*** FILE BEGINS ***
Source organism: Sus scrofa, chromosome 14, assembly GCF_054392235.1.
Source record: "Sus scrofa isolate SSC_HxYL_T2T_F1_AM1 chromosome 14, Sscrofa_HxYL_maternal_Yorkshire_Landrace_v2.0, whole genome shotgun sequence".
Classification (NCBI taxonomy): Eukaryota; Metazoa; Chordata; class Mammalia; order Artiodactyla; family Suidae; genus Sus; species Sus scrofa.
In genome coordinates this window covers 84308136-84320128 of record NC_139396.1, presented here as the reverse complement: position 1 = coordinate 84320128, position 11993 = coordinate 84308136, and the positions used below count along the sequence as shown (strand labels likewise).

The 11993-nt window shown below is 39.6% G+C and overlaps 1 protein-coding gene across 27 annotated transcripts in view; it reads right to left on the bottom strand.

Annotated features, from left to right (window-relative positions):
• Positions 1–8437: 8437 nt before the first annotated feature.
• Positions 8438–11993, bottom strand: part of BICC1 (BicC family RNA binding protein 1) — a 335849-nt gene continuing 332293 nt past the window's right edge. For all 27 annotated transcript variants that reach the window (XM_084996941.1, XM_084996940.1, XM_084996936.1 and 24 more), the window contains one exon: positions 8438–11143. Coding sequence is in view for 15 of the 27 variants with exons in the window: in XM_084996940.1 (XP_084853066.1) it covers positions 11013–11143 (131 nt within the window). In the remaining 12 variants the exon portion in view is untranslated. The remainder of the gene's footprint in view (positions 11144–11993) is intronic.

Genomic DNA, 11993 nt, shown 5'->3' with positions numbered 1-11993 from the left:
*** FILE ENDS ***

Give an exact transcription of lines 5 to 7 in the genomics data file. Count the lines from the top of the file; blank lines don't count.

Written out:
The 11993-nt window shown below is 39.6% G+C and overlaps 1 protein-coding gene across 27 annotated transcripts in view; it reads right to left on the bottom strand.

Annotated features, from left to right (window-relative positions):
• Positions 1–8437: 8437 nt before the first annotated feature.